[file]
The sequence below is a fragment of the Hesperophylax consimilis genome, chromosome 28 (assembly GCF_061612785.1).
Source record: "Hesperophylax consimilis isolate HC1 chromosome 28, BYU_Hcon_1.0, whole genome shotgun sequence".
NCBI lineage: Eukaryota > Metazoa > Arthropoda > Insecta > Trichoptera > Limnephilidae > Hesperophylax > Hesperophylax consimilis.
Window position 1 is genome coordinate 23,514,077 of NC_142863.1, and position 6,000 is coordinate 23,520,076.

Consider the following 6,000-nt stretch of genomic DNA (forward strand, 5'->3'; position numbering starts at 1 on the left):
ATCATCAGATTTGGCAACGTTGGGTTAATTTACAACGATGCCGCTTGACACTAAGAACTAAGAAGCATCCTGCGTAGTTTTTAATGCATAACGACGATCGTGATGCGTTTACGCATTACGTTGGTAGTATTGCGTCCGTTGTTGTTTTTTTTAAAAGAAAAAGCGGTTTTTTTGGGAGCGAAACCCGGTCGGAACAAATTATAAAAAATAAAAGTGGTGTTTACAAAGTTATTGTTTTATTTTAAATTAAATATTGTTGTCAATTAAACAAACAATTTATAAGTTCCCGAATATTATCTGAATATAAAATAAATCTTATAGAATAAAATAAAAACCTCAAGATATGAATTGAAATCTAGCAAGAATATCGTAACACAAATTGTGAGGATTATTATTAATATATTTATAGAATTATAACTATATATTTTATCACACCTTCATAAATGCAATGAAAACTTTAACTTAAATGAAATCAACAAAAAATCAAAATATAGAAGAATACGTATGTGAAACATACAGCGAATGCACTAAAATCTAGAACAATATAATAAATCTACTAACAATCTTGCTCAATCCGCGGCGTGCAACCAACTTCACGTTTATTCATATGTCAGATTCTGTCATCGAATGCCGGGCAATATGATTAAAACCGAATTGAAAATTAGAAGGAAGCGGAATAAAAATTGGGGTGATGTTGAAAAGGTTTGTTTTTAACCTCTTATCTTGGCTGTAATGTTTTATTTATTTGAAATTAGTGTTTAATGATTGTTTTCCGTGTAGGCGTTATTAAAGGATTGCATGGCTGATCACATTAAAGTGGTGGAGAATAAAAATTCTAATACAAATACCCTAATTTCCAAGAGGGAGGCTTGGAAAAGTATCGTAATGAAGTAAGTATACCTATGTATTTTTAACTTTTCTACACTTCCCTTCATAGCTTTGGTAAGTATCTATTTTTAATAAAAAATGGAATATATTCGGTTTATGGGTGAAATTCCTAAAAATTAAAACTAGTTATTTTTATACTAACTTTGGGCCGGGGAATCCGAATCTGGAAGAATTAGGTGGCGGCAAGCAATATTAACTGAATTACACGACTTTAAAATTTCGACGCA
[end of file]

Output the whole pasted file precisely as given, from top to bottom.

The sequence below is a fragment of the Hesperophylax consimilis genome, chromosome 28 (assembly GCF_061612785.1).
Source record: "Hesperophylax consimilis isolate HC1 chromosome 28, BYU_Hcon_1.0, whole genome shotgun sequence".
NCBI lineage: Eukaryota > Metazoa > Arthropoda > Insecta > Trichoptera > Limnephilidae > Hesperophylax > Hesperophylax consimilis.
Window position 1 is genome coordinate 23,514,077 of NC_142863.1, and position 6,000 is coordinate 23,520,076.

Consider the following 6,000-nt stretch of genomic DNA (forward strand, 5'->3'; position numbering starts at 1 on the left):
ATCATCAGATTTGGCAACGTTGGGTTAATTTACAACGATGCCGCTTGACACTAAGAACTAAGAAGCATCCTGCGTAGTTTTTAATGCATAACGACGATCGTGATGCGTTTACGCATTACGTTGGTAGTATTGCGTCCGTTGTTGTTTTTTTTAAAAGAAAAAGCGGTTTTTTTGGGAGCGAAACCCGGTCGGAACAAATTATAAAAAATAAAAGTGGTGTTTACAAAGTTATTGTTTTATTTTAAATTAAATATTGTTGTCAATTAAACAAACAATTTATAAGTTCCCGAATATTATCTGAATATAAAATAAATCTTATAGAATAAAATAAAAACCTCAAGATATGAATTGAAATCTAGCAAGAATATCGTAACACAAATTGTGAGGATTATTATTAATATATTTATAGAATTATAACTATATATTTTATCACACCTTCATAAATGCAATGAAAACTTTAACTTAAATGAAATCAACAAAAAATCAAAATATAGAAGAATACGTATGTGAAACATACAGCGAATGCACTAAAATCTAGAACAATATAATAAATCTACTAACAATCTTGCTCAATCCGCGGCGTGCAACCAACTTCACGTTTATTCATATGTCAGATTCTGTCATCGAATGCCGGGCAATATGATTAAAACCGAATTGAAAATTAGAAGGAAGCGGAATAAAAATTGGGGTGATGTTGAAAAGGTTTGTTTTTAACCTCTTATCTTGGCTGTAATGTTTTATTTATTTGAAATTAGTGTTTAATGATTGTTTTCCGTGTAGGCGTTATTAAAGGATTGCATGGCTGATCACATTAAAGTGGTGGAGAATAAAAATTCTAATACAAATACCCTAATTTCCAAGAGGGAGGCTTGGAAAAGTATCGTAATGAAGTAAGTATACCTATGTATTTTTAACTTTTCTACACTTCCCTTCATAGCTTTGGTAAGTATCTATTTTTAATAAAAAATGGAATATATTCGGTTTATGGGTGAAATTCCTAAAAATTAAAACTAGTTATTTTTATACTAACTTTGGGCCGGGGAATCCGAATCTGGAAGAATTAGGTGGCGGCAAGCAATATTAACTGAATTACACGACTTTAAAATTTCGACGCA